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Monday, 11 September 2006

Edward Champion reviews Haruki Murakami's Blind Woman, Sleeping Woman in The Philadelphia Enquirer.

He's not completely blown away, concluding the article with:

There is no doubt that Murakami has talent and a keen imaginative voice, but panning for gilt in this murky collection yields more fool's gold than the effort is worth.

And earlier:

It doesn't help that many of these stories, as Murakami admits, are templates for other novels and that many were written very fast.

I don't know if I agree with him. I found the collection superb. Many memorable images stick in my brain and that, as they say, is surely the main thing.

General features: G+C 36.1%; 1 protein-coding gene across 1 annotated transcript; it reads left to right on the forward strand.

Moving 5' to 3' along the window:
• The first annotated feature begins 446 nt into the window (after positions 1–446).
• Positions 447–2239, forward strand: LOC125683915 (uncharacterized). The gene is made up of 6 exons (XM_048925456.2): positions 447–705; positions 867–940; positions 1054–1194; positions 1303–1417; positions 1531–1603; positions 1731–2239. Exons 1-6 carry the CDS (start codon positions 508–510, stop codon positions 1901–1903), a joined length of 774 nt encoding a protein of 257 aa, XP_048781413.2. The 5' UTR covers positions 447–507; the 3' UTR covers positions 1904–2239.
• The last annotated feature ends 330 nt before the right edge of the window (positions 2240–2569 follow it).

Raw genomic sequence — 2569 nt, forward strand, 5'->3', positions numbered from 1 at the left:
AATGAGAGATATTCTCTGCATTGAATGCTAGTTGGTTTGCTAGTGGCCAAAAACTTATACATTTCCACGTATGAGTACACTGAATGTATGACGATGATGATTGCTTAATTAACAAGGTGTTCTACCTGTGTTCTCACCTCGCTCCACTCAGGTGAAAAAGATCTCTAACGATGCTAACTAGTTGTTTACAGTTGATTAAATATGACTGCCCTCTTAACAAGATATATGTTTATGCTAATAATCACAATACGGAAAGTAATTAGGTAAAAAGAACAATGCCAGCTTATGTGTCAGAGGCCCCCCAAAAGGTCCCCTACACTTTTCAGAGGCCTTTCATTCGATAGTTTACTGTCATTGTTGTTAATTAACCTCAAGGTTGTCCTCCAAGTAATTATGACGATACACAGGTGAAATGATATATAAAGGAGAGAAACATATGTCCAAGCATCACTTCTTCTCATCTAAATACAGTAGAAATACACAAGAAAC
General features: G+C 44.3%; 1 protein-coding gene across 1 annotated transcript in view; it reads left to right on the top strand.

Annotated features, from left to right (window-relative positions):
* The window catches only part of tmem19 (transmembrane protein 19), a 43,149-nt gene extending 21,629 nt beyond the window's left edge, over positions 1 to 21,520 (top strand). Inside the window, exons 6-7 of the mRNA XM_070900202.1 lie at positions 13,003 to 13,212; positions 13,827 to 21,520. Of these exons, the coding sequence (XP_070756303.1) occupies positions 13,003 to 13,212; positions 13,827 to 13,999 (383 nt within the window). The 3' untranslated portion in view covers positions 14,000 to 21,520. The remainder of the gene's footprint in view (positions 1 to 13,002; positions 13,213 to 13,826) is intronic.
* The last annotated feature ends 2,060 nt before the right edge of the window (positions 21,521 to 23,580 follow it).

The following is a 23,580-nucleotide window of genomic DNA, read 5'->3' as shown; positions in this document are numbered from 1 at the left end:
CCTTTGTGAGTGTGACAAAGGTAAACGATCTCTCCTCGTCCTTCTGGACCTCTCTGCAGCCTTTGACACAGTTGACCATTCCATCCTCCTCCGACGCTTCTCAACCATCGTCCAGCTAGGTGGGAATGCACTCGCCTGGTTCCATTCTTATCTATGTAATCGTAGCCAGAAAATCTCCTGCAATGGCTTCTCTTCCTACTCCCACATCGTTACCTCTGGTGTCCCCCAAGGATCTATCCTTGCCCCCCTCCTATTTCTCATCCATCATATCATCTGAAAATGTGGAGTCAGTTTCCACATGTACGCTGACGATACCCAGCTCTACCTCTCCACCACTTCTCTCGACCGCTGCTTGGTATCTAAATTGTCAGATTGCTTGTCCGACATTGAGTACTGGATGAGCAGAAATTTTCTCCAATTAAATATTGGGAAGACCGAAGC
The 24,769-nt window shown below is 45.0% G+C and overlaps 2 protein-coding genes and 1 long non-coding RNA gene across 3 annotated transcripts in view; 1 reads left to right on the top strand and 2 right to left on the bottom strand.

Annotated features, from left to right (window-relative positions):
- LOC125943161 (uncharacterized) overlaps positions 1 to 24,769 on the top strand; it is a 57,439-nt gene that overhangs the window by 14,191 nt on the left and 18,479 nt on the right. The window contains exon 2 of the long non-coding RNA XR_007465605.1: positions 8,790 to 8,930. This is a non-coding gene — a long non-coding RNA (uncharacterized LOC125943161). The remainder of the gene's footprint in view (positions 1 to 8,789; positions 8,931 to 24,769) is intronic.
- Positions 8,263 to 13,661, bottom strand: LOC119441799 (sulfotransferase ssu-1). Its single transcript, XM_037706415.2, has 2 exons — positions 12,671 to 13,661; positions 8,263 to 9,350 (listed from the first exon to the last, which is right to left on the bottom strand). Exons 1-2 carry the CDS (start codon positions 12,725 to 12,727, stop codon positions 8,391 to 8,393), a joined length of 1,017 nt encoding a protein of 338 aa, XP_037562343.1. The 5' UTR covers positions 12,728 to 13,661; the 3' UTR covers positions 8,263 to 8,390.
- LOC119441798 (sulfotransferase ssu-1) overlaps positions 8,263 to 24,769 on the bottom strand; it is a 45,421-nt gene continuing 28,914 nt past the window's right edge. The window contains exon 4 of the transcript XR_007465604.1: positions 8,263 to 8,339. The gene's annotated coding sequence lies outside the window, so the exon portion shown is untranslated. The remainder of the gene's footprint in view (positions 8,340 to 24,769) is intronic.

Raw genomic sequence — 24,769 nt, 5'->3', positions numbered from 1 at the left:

It seems as though the short story gets short shrift, again. The novel, despite the surge in popularity for non-fiction works, remains the dominant genre. Of course, Murakami's novels are so superb that it is easy to be disappointed in the face of these brief, volatile, little works. As Ed himself says:

Where the novel permits Murakami to add layer upon layer of narrative intrigue, the short story's taut format often results in disappointing draftsmanship.

I'm still not convinced. It's annoying to find oneself thrown back into the belligerent stance of the follower loyal unto death. Maybe I should just re-read the collection and make up my mind again.

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